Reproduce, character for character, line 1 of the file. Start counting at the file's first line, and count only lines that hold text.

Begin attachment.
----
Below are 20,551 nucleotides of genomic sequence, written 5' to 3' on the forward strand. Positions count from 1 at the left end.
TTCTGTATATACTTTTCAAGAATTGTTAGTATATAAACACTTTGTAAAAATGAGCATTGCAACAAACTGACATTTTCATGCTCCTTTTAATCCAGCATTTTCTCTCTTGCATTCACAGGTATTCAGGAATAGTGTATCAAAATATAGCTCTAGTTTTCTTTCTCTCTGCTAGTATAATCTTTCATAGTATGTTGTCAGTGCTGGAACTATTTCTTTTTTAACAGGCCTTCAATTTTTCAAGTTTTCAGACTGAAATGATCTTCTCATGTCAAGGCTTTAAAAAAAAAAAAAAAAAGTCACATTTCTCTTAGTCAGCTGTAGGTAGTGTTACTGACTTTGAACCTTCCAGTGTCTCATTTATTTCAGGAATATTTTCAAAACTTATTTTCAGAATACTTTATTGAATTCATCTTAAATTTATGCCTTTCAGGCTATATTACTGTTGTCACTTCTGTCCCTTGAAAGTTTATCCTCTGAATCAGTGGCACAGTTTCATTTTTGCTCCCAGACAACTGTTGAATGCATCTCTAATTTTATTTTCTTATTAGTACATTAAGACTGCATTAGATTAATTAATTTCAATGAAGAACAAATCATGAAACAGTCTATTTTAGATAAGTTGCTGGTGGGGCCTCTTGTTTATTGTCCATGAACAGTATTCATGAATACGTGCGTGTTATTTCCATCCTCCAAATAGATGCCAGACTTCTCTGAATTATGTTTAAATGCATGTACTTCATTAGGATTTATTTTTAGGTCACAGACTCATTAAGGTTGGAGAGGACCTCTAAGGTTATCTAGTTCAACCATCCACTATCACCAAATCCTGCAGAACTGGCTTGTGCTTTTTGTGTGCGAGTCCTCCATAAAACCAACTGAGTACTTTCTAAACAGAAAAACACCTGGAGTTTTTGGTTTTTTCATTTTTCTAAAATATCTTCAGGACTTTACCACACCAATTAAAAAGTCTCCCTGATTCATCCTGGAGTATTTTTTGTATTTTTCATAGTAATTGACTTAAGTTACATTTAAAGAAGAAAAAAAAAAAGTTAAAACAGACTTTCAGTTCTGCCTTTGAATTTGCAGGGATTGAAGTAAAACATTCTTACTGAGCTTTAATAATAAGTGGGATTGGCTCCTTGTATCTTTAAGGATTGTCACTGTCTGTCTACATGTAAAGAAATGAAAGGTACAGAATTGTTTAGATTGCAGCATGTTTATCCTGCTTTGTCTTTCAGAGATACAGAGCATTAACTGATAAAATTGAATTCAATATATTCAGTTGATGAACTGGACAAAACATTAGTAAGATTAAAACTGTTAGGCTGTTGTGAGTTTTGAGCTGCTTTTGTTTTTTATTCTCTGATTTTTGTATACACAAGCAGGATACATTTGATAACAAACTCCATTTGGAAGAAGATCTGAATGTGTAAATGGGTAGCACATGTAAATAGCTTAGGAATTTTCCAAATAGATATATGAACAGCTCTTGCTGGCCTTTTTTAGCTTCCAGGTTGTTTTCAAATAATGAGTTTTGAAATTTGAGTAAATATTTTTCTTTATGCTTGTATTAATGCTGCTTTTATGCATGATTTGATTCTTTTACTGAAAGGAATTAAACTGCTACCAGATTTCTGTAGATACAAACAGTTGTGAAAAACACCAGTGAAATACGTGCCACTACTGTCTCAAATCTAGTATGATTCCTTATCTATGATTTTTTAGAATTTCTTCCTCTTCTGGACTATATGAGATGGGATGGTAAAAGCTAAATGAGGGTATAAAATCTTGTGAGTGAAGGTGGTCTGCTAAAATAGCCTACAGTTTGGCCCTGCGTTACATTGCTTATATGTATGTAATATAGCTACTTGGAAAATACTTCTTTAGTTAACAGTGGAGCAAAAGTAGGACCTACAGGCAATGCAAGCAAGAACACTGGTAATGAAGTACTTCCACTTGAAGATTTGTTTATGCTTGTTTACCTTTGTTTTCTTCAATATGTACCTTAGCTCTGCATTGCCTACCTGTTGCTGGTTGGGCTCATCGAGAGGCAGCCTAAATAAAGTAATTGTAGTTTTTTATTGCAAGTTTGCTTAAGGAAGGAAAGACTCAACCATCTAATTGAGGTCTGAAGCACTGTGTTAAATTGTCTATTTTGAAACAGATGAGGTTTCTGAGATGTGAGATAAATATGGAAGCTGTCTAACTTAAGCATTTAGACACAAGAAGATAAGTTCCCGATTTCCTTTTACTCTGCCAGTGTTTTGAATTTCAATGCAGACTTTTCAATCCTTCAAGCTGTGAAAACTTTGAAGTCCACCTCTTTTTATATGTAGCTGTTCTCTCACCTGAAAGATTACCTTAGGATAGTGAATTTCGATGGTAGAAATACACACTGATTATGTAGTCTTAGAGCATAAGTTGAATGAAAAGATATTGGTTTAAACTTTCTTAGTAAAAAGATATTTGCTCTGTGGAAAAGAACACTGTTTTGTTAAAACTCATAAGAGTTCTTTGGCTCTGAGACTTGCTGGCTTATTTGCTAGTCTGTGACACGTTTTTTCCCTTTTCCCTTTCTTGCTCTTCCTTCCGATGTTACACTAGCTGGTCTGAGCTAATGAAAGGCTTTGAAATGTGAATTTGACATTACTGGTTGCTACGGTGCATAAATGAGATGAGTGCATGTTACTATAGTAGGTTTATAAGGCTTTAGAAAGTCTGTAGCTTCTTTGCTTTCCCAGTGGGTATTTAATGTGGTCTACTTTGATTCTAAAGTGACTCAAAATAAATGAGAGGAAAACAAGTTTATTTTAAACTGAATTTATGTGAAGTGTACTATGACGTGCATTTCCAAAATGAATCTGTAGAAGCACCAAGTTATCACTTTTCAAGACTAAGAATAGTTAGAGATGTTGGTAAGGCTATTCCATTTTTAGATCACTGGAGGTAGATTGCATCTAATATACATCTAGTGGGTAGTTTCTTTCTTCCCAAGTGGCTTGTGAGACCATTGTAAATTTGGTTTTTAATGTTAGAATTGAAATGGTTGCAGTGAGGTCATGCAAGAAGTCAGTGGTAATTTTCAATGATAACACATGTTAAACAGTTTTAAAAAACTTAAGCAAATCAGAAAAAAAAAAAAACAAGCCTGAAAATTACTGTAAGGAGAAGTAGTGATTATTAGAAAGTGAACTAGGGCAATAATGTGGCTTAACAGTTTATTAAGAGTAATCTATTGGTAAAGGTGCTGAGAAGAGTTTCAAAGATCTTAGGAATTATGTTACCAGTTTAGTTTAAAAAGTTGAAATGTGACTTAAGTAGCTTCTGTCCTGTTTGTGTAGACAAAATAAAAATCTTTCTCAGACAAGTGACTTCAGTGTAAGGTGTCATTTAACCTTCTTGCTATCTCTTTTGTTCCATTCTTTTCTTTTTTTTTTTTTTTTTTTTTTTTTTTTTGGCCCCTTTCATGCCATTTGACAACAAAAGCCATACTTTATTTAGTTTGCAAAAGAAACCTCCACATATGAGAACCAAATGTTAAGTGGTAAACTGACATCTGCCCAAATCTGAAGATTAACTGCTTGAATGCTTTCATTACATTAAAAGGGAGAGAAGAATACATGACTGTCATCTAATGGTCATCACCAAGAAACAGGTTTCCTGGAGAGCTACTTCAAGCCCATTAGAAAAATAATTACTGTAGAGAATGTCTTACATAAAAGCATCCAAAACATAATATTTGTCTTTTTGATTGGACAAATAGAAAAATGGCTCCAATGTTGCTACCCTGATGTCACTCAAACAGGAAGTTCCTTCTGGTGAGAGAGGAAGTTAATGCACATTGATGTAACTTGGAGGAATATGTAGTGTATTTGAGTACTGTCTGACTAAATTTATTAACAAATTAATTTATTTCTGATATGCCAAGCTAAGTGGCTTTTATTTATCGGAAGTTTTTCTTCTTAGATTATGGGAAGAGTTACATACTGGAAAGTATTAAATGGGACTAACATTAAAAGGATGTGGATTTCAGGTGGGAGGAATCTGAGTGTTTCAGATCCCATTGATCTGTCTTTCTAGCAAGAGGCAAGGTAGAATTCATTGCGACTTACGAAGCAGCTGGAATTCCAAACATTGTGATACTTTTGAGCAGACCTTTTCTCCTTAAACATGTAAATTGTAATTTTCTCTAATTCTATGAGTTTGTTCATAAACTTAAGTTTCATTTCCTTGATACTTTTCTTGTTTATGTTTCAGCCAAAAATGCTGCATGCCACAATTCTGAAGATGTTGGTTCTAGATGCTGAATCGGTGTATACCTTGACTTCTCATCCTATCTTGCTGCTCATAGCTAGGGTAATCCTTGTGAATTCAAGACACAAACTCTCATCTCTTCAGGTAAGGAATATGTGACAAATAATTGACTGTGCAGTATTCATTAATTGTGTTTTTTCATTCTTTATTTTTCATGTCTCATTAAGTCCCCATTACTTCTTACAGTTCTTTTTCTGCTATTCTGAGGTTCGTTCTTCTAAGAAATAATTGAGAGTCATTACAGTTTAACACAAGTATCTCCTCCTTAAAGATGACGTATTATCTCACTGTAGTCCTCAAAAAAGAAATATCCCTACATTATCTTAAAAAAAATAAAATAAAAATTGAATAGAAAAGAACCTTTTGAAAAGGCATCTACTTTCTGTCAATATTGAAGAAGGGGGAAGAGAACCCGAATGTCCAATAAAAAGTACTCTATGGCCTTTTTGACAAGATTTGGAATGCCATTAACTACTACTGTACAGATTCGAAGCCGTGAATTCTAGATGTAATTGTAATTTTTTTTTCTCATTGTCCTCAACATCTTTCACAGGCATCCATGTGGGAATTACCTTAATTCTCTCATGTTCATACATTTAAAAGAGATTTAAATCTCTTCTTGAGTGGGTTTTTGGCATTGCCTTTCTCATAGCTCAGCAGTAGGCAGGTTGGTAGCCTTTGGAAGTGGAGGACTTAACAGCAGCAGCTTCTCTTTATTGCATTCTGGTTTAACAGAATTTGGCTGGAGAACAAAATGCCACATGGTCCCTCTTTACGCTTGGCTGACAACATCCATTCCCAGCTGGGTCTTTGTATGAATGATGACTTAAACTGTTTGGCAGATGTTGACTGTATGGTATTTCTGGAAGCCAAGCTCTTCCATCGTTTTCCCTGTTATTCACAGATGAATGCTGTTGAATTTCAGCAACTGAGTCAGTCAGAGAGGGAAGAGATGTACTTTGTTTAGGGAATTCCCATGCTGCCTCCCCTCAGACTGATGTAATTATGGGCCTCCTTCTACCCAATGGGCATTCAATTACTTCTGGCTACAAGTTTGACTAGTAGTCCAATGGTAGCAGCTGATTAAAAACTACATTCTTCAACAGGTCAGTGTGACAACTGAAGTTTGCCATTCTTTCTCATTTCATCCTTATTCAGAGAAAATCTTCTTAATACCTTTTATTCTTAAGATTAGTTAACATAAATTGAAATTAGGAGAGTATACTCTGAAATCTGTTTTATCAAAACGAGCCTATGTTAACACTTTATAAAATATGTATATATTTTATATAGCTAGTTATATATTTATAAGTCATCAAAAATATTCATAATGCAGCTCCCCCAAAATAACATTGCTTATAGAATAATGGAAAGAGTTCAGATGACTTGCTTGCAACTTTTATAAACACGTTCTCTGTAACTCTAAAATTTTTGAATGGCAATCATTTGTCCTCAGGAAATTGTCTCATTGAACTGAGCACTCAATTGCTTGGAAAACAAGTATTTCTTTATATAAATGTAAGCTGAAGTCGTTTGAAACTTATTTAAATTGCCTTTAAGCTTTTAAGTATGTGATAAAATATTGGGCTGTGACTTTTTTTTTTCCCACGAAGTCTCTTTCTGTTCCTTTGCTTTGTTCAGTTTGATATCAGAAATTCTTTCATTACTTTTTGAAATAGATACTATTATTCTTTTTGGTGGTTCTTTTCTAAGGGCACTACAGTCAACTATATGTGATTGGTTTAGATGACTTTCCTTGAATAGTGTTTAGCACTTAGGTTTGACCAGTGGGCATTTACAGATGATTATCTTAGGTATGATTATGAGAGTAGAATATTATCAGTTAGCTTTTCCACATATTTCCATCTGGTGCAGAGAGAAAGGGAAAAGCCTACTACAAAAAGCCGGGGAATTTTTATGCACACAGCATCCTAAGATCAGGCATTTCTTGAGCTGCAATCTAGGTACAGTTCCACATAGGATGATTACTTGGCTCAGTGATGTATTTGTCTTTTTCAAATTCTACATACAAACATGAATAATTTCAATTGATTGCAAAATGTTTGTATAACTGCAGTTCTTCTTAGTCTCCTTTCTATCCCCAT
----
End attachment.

Below are 20,551 nucleotides of genomic sequence, written 5' to 3' on the forward strand. Positions count from 1 at the left end.